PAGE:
1 Corinthians 12:12-20 (emphasis added)
So, how did this prepare me for Election Night 2016?
Election Night was a call for unity for all believers. My heart is broken because of the divisive spirit invading our Church.
In the months leading up to the election, I saw leaders of the Church say Christians “should not get involved in worldly affairs.” I’ve seen social media posts about praying and not getting entangled in social justice initiatives.
As Election Night progressed, I personally saw leaders point to one candidate/group as “more representative” of Christian beliefs. I saw posts on social media about “voting for the platform.” I saw posts about how “God is very clear about the sanctity of marriage and life, so vote accordingly.” I saw posts that said “I will vote according to righteous principles becoming law of the land.” In the end, 80% of voting evangelical Christians voted for Trump, with many pointing to pro-life and marriage as the reason for doing so.
My heart was burdened in learning this, and it really showed me just how much we need to be unified by the sound Gospel of Jesus Christ. We became divided over different issues, with calls to cling tighter to one perspective over another.
“I appeal to you, brothers and sisters, in the name of our Lord Jesus Christ, that all of you agree with one another in what you say and that there be no divisions among you, but that you be perfectly united in mind and thought.”
1 Corinthians 1:10
My Bible’s commentary puts this beautifully: “Differences of opinion are inevitable among human personalities and can actually be helpful, if handled well. But spiritual unity is essential–loyalty, commitment, and love for God and his Word. Without spiritual unity, the church could not survive.” Differences can add value.
Yes, the Gospel is very clear about life from the very start of it. It is also clear about caring for that life if they are poor or widowed or sick. The Gospel is very clear about marriage beginning with the man and woman becoming one flesh. The Gospel is also very clear about infidelity, divorce, serving one another in marriage, and the marriage being a representation of Christ’s relationship with the Church. By sticking with these two issues as the end-all, be-all, we send a message to the world that God, and thus his Church, is only concerned about those issues. But…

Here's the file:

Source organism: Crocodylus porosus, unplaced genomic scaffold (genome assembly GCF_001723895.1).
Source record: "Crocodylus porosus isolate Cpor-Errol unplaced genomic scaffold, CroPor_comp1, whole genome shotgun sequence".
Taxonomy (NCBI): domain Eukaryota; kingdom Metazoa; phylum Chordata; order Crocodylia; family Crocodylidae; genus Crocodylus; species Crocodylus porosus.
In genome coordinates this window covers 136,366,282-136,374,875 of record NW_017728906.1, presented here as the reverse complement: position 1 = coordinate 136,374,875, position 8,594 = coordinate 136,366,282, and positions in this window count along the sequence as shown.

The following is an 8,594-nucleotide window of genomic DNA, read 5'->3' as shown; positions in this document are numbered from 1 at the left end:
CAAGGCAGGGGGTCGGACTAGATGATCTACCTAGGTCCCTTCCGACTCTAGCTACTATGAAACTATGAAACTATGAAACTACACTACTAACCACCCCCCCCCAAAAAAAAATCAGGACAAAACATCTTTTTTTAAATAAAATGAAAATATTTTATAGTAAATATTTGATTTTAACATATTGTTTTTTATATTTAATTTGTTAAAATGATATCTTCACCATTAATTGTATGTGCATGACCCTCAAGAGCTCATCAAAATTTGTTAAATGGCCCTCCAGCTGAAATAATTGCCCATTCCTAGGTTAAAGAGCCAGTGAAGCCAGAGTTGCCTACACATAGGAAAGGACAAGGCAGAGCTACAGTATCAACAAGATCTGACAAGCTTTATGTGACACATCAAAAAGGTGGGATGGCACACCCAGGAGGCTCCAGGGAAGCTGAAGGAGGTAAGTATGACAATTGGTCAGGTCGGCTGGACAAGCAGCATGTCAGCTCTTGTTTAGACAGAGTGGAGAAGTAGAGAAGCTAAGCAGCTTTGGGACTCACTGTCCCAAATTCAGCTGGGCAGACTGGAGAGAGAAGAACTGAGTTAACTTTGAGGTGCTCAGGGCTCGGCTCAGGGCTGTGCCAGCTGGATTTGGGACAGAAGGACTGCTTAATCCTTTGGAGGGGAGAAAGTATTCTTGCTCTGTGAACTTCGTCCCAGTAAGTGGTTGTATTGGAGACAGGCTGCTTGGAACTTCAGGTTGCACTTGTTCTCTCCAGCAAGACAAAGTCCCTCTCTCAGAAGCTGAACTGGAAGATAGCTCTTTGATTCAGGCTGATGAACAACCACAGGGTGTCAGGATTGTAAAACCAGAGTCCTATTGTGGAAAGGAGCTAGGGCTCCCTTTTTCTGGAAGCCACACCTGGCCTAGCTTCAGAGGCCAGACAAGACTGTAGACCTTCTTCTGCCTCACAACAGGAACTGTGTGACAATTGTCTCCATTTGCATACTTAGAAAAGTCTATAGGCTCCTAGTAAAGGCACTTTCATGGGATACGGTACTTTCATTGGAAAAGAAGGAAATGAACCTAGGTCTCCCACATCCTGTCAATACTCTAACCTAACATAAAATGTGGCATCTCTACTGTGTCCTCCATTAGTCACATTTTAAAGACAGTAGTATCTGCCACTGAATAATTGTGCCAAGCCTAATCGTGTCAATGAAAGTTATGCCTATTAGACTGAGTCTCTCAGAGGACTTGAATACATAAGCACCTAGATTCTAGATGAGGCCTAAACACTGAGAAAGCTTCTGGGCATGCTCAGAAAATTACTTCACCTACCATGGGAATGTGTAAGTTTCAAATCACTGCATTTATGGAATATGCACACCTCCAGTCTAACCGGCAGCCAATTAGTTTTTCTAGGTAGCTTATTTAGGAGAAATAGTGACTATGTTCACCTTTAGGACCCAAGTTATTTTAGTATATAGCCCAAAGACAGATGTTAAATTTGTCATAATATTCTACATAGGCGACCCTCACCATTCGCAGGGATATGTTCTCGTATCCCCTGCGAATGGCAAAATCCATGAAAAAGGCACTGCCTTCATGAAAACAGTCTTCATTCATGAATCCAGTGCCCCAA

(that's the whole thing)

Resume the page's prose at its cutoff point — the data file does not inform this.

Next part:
God is not a partisan God.
He does not just address marriage and life in His Word. He also deals with greed, lust, jealousy, rage, discord, paying taxes, faithfulness, truth, and the list goes on. One specific platform, or party, does not adequately represent the Gospel. Just so we’re clear: both Democrats and Republicans miss the Biblical mark. To vote based on marriage and life alone sent a message that those two issues were “more important” and that all other sinful traits were “not as important.” We sent a message that we could deal with everything else–all other sins were negotiable.
The Gospel, and likewise Christians, should not be treated in a piecemeal manner.
God cares about all of the above issues, and then some. God does not rank sins from worst to least. Whether we lie or kill, cheat or lust, sinful behavior separates us from God. Thus, we thank God that Jesus paid the penalty for our sins on the cross and made a way for us to draw near to our Father.
We must represent His message in its entirety to the best of our human ability. We cannot be divided over “abortion/marriage” versus “racism/classism/sexism.” Our God surely cares about it all, and one group is not necessarily wrong or right.
Thus, we need both perspectives and understandings of the Gospel. We cannot send a divided message about our God to this world. Just as Joshua and I only had an incomplete understanding of Christ by ourselves, and thus needed each other, we as Christians need each other’s perspectives to have a more informed understanding of God’s complex character.
“The eye cannot say to the hand, “I don’t need you!” And the head cannot say to the feet, “I don’t need you!” On the contrary, those parts of the body that seem to be weaker are indispensable, and the parts that we think are less honorable we treat with special honor. And the parts that are unpresentable are treated with special modesty, while our presentable parts need no special treatment. But God has put the body together, giving greater honor to the parts that lacked it, so that there should be no division in the body, but that its parts should have equal concern for each other. If one part suffers, every part suffers with it; if one part is honored, every part rejoices with it.
1 Corinthians 12:21-30
The above verses illustrate my point: we as Christians cannot cling so tightly to some teachings of the Bible and ignore others. Our differing perspectives are needed, and we should have equal concern for each other.
I do not write this to condemn Trump or Clinton voters. I do not write this to say that 80% of voting evangelical Christians should have voted for Clinton. Rather, I desire that we have the same attitude of that of the early Church in the Book of Acts:
“All the believers were one in heart and mind. No one claimed that any of their possessions was their own, but they shared everything they had.”
Acts 4: 32
God taught me, through my relationship with Joshua, that both perspectives were needed for a more informed understanding of the character of God.
We can do this, by the grace of God.